Dune is a terrific film that looks great on Blu-ray and, more importantly, holds up with repeated viewings. Visually and narratively, there’s so much to take in that seeing it more than once is practically essential.
Antlers draws to a downbeat, ominous conclusion. But considering the overall air of despair prevalent throughout the story, any kind of hunky-dory resolution would probably ring false. More ambitious than the title might suggest, it’s a grim but mostly worthwhile journey, though one trip will likely be enough for most viewers.
It’s seldom boring and the performances are good, especially Nivola’s, as is the attention to period detail (punctuated by a killer soundtrack). Most importantly, even though there are definite allusions to The Sopranos – such as younger versions of a few supporting characters – one doesn’t necessarily need to be well-versed in the lore to enjoy it. The Many Saints of Newark may not be a new gangster classic, but as a violent, pulpy, stand-alone film, it works just fine.
Like most of Wes Anderson’s previous films, The French Dispatch is deliberately paced without ever becoming boring, quirky without ever being inaccessible and artistic without ever growing pretentious. It’s a cinematic treat enhanced by creative production design and a wonderful score by Alexandre Desplat. Fans of the director will be familiar with all his moves, but that doesn’t make them any less enjoyable.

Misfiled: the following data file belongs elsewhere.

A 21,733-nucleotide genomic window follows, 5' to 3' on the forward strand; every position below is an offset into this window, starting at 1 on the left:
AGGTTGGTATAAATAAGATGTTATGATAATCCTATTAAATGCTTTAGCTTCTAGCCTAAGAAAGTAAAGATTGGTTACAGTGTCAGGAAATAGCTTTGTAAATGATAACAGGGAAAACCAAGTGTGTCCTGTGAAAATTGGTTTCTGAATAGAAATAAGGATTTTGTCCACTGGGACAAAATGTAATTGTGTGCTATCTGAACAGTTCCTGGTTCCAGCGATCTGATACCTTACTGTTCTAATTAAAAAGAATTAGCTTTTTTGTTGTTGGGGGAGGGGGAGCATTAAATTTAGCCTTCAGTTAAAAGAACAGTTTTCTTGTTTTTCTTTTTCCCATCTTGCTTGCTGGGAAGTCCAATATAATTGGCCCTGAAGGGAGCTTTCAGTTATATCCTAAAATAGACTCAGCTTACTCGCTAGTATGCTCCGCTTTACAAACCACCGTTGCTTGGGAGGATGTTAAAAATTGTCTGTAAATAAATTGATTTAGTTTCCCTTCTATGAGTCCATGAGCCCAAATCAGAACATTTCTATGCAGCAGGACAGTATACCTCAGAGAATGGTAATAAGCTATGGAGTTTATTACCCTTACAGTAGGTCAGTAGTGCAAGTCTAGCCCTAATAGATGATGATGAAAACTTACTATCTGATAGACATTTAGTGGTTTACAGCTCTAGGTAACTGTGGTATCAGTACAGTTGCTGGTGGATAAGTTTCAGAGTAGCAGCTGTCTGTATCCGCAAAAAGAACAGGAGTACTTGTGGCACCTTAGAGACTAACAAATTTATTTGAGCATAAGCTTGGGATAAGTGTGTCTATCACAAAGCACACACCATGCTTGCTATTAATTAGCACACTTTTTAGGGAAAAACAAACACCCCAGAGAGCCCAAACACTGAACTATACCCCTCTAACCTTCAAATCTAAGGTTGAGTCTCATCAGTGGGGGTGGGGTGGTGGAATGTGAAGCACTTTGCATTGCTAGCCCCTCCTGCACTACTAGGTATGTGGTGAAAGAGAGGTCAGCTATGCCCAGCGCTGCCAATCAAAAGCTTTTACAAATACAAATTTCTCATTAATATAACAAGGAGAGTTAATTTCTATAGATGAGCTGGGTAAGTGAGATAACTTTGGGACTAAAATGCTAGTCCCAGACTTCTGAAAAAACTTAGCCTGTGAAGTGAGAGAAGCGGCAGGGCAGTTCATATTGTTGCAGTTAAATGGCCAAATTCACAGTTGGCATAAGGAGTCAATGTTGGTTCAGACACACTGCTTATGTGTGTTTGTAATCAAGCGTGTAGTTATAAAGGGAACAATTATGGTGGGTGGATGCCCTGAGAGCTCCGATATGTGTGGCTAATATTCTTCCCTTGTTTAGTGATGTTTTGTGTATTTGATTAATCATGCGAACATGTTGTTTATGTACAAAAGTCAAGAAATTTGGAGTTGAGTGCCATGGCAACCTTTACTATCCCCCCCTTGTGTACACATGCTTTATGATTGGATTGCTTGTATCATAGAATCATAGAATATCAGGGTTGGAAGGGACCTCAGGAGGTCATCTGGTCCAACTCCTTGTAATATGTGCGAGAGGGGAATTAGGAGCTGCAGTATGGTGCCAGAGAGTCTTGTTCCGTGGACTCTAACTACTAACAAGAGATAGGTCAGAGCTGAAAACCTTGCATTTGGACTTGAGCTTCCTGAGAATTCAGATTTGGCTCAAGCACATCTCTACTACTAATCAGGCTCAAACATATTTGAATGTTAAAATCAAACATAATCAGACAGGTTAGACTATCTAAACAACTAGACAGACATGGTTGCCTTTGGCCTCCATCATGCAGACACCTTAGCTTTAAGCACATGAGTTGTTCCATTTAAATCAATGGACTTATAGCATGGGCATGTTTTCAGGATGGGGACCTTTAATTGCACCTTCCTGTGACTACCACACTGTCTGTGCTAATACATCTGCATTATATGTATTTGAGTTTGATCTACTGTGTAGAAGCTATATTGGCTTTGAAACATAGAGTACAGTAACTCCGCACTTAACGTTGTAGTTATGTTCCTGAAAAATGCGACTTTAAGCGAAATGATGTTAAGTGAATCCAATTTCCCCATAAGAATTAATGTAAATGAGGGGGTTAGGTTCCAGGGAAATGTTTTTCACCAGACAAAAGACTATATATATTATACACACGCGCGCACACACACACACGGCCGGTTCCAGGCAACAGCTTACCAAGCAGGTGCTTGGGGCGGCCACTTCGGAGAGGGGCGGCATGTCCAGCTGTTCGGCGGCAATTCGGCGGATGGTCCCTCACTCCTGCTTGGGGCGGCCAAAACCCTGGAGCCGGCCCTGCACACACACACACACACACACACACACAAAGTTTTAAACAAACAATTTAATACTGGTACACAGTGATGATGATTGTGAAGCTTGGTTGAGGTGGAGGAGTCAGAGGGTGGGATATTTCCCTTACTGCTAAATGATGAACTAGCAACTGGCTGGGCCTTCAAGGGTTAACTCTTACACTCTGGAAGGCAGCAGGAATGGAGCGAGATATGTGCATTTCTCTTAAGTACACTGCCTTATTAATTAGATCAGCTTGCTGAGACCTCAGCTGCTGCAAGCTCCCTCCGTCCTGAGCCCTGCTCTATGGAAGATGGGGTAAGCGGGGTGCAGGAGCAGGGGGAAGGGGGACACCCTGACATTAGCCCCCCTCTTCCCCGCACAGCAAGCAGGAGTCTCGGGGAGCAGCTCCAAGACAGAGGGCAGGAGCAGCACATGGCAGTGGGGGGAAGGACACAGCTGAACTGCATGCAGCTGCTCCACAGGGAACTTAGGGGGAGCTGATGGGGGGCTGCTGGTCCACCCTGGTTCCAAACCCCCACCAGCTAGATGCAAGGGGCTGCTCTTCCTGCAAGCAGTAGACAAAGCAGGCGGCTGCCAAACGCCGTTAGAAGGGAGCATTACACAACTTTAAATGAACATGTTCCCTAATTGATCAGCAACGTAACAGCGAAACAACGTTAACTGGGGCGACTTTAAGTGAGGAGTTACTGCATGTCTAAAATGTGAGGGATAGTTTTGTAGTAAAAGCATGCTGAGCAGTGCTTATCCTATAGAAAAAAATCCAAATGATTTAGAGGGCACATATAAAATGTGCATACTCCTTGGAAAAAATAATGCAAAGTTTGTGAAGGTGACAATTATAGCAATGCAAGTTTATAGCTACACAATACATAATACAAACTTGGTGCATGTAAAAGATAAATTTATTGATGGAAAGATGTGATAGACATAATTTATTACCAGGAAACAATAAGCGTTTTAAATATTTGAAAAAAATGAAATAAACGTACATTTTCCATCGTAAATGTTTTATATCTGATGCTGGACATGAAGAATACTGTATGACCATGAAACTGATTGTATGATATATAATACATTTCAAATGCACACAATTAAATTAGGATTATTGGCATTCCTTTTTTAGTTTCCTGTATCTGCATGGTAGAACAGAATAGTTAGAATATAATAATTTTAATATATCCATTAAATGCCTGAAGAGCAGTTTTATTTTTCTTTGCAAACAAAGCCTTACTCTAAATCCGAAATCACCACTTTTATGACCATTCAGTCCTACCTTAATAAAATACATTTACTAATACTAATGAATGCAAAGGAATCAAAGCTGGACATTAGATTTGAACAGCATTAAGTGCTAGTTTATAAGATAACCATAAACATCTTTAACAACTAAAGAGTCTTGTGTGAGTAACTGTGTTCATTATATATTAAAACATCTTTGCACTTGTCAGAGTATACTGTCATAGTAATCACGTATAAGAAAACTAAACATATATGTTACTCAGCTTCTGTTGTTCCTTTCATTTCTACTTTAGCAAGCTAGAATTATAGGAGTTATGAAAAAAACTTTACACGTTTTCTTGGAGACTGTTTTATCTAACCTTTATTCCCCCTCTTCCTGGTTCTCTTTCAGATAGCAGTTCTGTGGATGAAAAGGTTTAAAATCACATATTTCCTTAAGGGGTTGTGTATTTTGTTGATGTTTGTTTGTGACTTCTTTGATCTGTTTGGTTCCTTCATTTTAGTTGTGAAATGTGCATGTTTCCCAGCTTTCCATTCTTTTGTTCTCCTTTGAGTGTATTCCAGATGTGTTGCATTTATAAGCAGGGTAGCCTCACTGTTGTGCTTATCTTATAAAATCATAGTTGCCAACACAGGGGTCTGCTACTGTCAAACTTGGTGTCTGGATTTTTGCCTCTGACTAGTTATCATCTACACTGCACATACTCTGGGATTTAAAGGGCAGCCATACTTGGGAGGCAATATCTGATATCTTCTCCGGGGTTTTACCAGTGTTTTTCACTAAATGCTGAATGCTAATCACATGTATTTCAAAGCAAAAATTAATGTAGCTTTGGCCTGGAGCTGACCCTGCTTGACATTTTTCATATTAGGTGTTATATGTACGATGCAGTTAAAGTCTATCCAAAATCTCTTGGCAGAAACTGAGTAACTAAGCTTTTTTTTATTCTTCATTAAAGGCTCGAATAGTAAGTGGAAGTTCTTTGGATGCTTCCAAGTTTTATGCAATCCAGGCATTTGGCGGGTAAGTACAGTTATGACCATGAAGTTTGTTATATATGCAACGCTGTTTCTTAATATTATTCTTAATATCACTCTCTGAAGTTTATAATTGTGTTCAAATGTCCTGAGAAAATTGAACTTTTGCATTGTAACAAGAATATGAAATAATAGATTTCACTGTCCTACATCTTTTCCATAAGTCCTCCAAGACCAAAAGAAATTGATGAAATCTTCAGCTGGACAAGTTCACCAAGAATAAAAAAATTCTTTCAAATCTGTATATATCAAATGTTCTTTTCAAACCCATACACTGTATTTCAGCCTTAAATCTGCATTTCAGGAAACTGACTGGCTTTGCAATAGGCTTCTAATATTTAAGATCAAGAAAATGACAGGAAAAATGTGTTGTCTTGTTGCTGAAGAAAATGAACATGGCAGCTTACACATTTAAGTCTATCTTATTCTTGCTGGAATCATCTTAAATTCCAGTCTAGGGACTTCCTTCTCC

Clint Eastwood’s glory days as both an actor and director are likely behind him, but he seems comfortable with that. While Cry Macho offers no real narrative surprises, watching him more-or-less play an extension of his own aging persona is fairly enjoyable. The pace and tone may be off-putting to some, but for those who’ve watched Clint evolve from iconic anti-hero to Hollywood’s elder statesman, it’s somewhat reassuring that he can still carry a film…even when being occasionally upstaged by a chicken.
Malignant is no masterpiece, nor is it particularly scary (despite an abundance of familiar jump scares). However, the film is entertaining, uninhibited and culminates in a bonkers final act that – whether one finds it thrilling or ridiculous – is certainly memorable.